The future of marketing is interest-based

4 min. Read

Digital marketing is increasingly crowded.

 If attention is the new currency, there simply isn’t enough of it to go around. Click-through rates are in the gutter, adblock use is growing, free reach on social isn’t free anymore, and organic search traffic is declining. Even great content marketers are finding it difficult to compete with the reams of high quality user-generated content on the Web.

It’s a world where a 0.1% conversion rate is considered “good” in many contexts.

In short, marketers are being drowned out, ignored, and blocked. Or at the very least, they are forced to pay a high premium for a low volume of clicks. In this very competitive environment, marketers must consider new strategies for growth.

With the historical focus on paid and earned media, owned media has seen relatively little innovation. Many tools exist to automate the mechanistic aspects of reaching your existing customers, but few use data to improve the likelihood that any given message will get through.

The next phase of digital marketing will focus less on paid media reach, where competition is high and differentiation is low, and more on owned media personalisation, where competition is low and differentiation is high.


Suppose your friend John emails asking if you’d like to watch the new Star Wars movie tomorrow. You see the email, read it, and reply in a timely manner. John has just accomplished a difficult feat in the modern world: he got through to you.

He didn’t use a creative team, he didn’t A/B test, and his budget was zero. He didn’t even proof-read his copy. Yet his open rate is 100%, his conversion rate is 75%, and he is immune to spam filters and ranking algorithms. His competition is basically non-existent.

Why is John’s marketing strategy so effective, cheap, and seemingly effortless? He has quite a few things going for him: a strong relationship, permission to reach you, lots of data (knowledge of who you are as a person), and a great machine learning algorithm (the human brain.)

If marketers could emulate these “human” advantages in an owned media context, they would be well on their way to launching an effective campaign.

“Having personalized conversations with each customer across multiple channels is now a must.”
— Forbes, 2016


Interest-based marketing is the multi-channel engagement of your customers with individually tailored messages and experiences, powered by big data and smart machines. It blurs the lines between customer service and marketing, combining the reach of campaigns with the personalised touch of one-to-one interaction.

Critically, it must give the customer the sense that:

  1. they are dealing with a single entity, not a disconnected collection of entities, and;
  2. the entity knows something about them as a person, based on previous interactions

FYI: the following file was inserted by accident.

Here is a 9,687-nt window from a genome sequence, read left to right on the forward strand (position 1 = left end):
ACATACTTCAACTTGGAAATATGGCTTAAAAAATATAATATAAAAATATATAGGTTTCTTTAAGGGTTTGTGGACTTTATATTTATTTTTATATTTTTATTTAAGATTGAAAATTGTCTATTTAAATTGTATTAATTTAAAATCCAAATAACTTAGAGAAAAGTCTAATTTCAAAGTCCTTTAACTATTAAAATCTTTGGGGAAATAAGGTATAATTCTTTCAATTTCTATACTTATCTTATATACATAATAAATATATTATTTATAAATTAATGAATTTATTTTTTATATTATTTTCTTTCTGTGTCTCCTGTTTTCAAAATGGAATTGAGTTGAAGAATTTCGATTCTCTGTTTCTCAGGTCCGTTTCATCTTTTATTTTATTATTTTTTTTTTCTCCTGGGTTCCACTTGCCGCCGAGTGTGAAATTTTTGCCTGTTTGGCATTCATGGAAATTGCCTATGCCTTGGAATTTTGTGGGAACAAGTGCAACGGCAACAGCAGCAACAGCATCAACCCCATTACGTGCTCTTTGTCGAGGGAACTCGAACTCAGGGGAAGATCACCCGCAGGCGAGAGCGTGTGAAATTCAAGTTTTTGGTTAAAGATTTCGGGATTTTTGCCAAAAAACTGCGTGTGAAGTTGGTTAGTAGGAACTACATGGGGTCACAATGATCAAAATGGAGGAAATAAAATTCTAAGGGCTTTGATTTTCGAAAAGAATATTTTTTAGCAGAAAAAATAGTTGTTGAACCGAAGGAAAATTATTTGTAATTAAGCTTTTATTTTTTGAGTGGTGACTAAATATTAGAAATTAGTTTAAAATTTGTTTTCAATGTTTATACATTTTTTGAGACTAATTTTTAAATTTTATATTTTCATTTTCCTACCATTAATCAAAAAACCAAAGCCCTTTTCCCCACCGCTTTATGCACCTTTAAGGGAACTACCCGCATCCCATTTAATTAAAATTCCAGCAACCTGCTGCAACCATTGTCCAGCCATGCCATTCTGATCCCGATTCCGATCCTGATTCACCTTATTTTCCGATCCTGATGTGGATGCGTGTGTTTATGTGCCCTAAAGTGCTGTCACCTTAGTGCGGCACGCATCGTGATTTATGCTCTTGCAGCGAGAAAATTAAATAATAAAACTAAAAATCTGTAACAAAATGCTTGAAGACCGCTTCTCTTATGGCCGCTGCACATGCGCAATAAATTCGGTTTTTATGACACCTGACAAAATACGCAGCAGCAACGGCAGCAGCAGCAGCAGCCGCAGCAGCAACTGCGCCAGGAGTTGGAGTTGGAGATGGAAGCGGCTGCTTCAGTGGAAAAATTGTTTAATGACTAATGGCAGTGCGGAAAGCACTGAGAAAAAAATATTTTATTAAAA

It’s the email offer that speaks to your hobbies and passions, the text message that invites you to a timely and interesting event, and the customer service rep who makes personalised recommendations.

Most businesses aspire to interest-based marketing, whether consciously or not, but historically not all have been able to achieve it.


When marketers communicate inauthentically and en-masse, it’s usually due to the underlying economics rather than a penchant for spam.

There are two critical factors that drive the personalisation business case: the size of your customer base, and the value of each customer. Businesses with just a few customers, or with very valuable customers, can afford to personalise using human effort. Small businesses and luxury brands are good examples of each.

But as the number of customers grows and the value of each customer decreases, the economics turn from quality to quantity. Customer success becomes statistical in nature. Retail banks, grocery stores, telecommunications companies, and other mainstream consumer brands tend to fall into this category.

Fortunately, software and data offer an opportunity to bring the premium personalised experience of luxury brands and small businesses to the mainstream by making it vastly cheaper to implement and automate.


A business that wants to take advantage of interest-based marketing needs a few things:

  1. an existing customer base
  2. owned media channels where they have permission to reach out
  3. the ability to remember individual customer actions
  4. machine learning to derive human-like insights from those actions
  5. the ability to connect the insights to customer touch-points and campaigns
  6. analytics to show how it’s all working, and improve with time

Most businesses already have in place items 1 through 3: they have customers, they can reach them, and they save at least some of the data.

But it’s the follow-through that brings the real value: what does this data tell me about my customers, and how can I leverage it in my marketing?

Intent HQ is a customer science company that has specialised technology to “finish the swing” and automate the process of using customer data to drive interest-based marketing. We are actively working with major businesses in telecommunications, retail, and finance.

In Closing

Marketers of the future will invest less in paid ads and creative teams, and more on software that helps them understand their customers as people.

This will enable them to deliver individually tailored messages and personalised conversations via owned channels, avoiding the highly competitive worlds of advertising and social media.